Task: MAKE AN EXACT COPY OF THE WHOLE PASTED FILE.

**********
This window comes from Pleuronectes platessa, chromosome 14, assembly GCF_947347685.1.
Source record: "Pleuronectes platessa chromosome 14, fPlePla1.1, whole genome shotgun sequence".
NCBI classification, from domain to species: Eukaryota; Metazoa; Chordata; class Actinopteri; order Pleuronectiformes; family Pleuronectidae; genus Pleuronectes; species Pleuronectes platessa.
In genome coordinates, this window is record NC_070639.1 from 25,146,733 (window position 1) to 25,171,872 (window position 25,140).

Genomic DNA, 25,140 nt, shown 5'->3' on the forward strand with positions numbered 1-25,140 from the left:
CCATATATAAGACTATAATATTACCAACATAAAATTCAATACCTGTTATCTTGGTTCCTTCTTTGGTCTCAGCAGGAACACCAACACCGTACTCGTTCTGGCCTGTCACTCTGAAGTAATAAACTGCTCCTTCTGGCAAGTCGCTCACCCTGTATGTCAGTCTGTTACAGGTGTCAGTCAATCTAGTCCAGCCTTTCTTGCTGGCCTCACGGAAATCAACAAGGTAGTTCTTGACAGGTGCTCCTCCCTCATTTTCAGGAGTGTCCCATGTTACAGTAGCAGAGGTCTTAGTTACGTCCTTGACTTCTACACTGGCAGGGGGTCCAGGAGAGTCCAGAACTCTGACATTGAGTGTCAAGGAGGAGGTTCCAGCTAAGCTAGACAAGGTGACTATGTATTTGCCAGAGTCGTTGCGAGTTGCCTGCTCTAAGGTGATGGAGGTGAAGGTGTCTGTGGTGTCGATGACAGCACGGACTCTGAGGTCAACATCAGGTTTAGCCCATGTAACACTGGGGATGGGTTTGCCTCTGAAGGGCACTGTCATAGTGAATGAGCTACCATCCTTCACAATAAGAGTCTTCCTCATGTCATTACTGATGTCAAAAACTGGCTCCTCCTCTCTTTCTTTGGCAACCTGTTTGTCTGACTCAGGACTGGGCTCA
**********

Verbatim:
This window comes from Pleuronectes platessa, chromosome 14, assembly GCF_947347685.1.
Source record: "Pleuronectes platessa chromosome 14, fPlePla1.1, whole genome shotgun sequence".
NCBI classification, from domain to species: Eukaryota; Metazoa; Chordata; class Actinopteri; order Pleuronectiformes; family Pleuronectidae; genus Pleuronectes; species Pleuronectes platessa.
In genome coordinates, this window is record NC_070639.1 from 25,146,733 (window position 1) to 25,171,872 (window position 25,140).

Genomic DNA, 25,140 nt, shown 5'->3' on the forward strand with positions numbered 1-25,140 from the left:
CCATATATAAGACTATAATATTACCAACATAAAATTCAATACCTGTTATCTTGGTTCCTTCTTTGGTCTCAGCAGGAACACCAACACCGTACTCGTTCTGGCCTGTCACTCTGAAGTAATAAACTGCTCCTTCTGGCAAGTCGCTCACCCTGTATGTCAGTCTGTTACAGGTGTCAGTCAATCTAGTCCAGCCTTTCTTGCTGGCCTCACGGAAATCAACAAGGTAGTTCTTGACAGGTGCTCCTCCCTCATTTTCAGGAGTGTCCCATGTTACAGTAGCAGAGGTCTTAGTTACGTCCTTGACTTCTACACTGGCAGGGGGTCCAGGAGAGTCCAGAACTCTGACATTGAGTGTCAAGGAGGAGGTTCCAGCTAAGCTAGACAAGGTGACTATGTATTTGCCAGAGTCGTTGCGAGTTGCCTGCTCTAAGGTGATGGAGGTGAAGGTGTCTGTGGTGTCGATGACAGCACGGACTCTGAGGTCAACATCAGGTTTAGCCCATGTAACACTGGGGATGGGTTTGCCTCTGAAGGGCACTGTCATAGTGAATGAGCTACCATCCTTCACAATAAGAGTCTTCCTCATGTCATTACTGATGTCAAAAACTGGCTCCTCCTCTCTTTCTTTGGCAACCTGTTTGTCTGACTCAGGACTGGGCTCA